Math Tip Monday- Ways to Keep Math Meaningful


Hi there! I don't know about you but I think this time of year always seems hectic and the kids are extra off the walls crazy excited about everything. While I would love to sit back and cave to my secret desire to do arts and crafts all day....teaching still needs to happen! Today's Math Tip Monday link up brings you tons of fun ways to incorporate seasonal activities into math lessons, while also keeping the level of engagement and content needed.

I promise to keep it short and sweet today because let's be real...life is busy! Side note, not all of the activities below are super cute/pin worthy but the kids are enjoying them and that my friends, makes this teacher happy. 
One of my favorite ways to get kids excited about a new season is to change up my math manipulatives. For example, we used plastic eyeballs for halloween counters, acorns in the fall, and little pumpkin beads in pie pans for Thanksgiving. This month I am busting out the jingle bells! You can find small packs at Dollar Tree or any craft store. You can also use mini ornaments. We use these for counters and manipulatives for solving math problems. 
 
Over the past few weeks we have been focusing on adding 3 numbers. Our classroom kindness elf Elvin helped inspire this anchor chart. Using themed anchor charts and word problems makes everything seem more interesting, while also keeping a focus on the topics that need to be covered. I also created an entire winter set of math pages for morning work, homework, and quizzes. 
Creating fun math centers goes along with using manipulatives. I got packs of mini presents at the Dollar Tree, slapped a piece of colored tape on each, and wrote a number up to 10. Students grabbed 3 presents and added them together. If you wanted to bump this up you could write the numbers down and have them tell how many hundreds, tens, ones, etc. You could also add only 2 gifts.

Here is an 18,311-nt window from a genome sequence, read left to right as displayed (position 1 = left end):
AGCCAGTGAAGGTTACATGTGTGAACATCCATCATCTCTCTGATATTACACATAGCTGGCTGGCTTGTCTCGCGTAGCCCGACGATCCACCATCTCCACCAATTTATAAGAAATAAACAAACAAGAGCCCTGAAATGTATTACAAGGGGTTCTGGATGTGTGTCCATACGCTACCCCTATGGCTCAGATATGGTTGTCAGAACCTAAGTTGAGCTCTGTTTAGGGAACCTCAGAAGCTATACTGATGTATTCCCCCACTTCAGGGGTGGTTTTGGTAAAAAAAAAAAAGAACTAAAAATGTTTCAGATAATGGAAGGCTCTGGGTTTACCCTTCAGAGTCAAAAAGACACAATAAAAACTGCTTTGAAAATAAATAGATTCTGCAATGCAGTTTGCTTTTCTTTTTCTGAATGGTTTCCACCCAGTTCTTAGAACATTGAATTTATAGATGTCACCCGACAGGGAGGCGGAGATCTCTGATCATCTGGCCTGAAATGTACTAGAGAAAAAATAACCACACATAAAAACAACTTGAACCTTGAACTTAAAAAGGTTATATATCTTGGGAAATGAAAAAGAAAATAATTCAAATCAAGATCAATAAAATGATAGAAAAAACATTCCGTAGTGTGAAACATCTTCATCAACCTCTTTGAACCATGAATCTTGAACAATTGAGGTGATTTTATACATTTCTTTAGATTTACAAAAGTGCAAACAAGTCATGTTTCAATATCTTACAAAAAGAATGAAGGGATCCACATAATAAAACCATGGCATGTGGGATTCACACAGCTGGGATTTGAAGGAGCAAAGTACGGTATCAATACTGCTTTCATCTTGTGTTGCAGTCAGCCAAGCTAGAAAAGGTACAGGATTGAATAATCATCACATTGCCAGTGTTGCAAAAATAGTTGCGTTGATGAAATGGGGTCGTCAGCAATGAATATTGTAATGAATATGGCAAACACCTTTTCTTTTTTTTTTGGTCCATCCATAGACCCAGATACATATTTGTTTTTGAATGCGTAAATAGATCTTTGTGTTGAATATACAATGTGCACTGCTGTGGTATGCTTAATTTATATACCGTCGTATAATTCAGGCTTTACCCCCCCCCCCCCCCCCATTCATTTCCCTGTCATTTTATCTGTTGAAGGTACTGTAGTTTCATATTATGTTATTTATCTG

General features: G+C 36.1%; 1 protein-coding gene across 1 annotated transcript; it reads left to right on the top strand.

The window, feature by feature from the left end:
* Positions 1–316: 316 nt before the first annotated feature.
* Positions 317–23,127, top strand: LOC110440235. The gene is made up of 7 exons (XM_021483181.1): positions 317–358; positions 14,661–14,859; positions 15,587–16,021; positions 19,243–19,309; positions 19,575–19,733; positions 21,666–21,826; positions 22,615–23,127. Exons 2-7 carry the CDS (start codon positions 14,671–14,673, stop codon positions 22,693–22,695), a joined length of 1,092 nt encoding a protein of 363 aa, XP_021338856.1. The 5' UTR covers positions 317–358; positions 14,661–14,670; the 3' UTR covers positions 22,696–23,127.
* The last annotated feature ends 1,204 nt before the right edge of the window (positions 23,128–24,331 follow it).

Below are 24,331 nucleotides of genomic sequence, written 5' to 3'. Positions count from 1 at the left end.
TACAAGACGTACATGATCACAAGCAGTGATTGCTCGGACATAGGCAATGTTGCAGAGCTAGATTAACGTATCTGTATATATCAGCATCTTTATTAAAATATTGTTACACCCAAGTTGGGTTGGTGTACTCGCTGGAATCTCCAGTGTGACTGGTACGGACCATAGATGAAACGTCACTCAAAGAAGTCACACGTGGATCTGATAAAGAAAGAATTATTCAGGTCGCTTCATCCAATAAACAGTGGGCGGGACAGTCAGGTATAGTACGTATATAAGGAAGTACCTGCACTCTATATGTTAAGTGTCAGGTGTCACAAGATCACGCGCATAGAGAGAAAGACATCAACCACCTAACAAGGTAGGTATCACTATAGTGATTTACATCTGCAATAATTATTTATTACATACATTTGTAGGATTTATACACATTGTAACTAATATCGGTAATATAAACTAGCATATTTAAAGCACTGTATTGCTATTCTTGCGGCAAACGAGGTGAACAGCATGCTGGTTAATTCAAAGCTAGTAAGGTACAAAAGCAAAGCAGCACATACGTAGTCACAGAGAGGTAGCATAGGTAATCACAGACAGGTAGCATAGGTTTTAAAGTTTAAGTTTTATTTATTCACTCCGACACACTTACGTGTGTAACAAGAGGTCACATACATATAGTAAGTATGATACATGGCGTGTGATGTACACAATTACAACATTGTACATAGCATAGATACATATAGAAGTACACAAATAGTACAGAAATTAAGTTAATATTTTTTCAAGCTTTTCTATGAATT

The next few pictures are basically the same idea, just different foam cut outs (from a craft store). I put a variety of pom-poms into baggies along with index cards or post it note Keys that had a different number for each. You could also use buttons or actual gum drops. Students added 3 pom-poms based on the key and could create any combinations that they wanted. 

 
I love having the kids make crafts and strongly believe that they need time to cut, paste, and be creative. However...I do not want to the be teacher caught having arts and crafts time during a surprise observation or anything. My solution is to tie in projects with math. I gave each child a Christmas tree template and colored paper. You could pre-draw ornaments and copy onto colored paper but I kind of like their independence on this one (and I forgot to think ahead). They wrote a fact on each ornament that equaled the sum on the stump. I also do this type of project in literacy with word families, prefixes, categories, etc. 
Last but not least, here is a fun way we practiced decomposing numbers. I started with a problem like "We baked Santa 7 cookies. Some were chocolate chip and the rest were sugar cookies. How many of each could he have?"
The kids often get confused with these kinds of problems and end up adding some number to 7 rather than finding two parts that equal 7. We glued their cookies onto paper plates so they would have a visual to represent this concept. I also gave larger numbers to my more advanced kids.

Their projects turned out so cute I turned it into a FREEBIE for you. I hope you enjoy it and can find many ways to stay on task this holiday season. Don't forget to check out all of the other ideas shared below.



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11 comments

  1. You have great ideas for keeping math seasonal and fun. I love the idea of using mini-ornaments for manipulatives. And your freebie is super cute!! Thanks for sharing.

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  11. Really great ideas for solving maths. Art and craft is one of the most interesting subject which everyone likes whereas math is the most boring subject which is not liked by anyone. But you have provided a way to make math an enjoyable subject. Thanks for this lovely idea. I usually get such ideas from ESD Dallas

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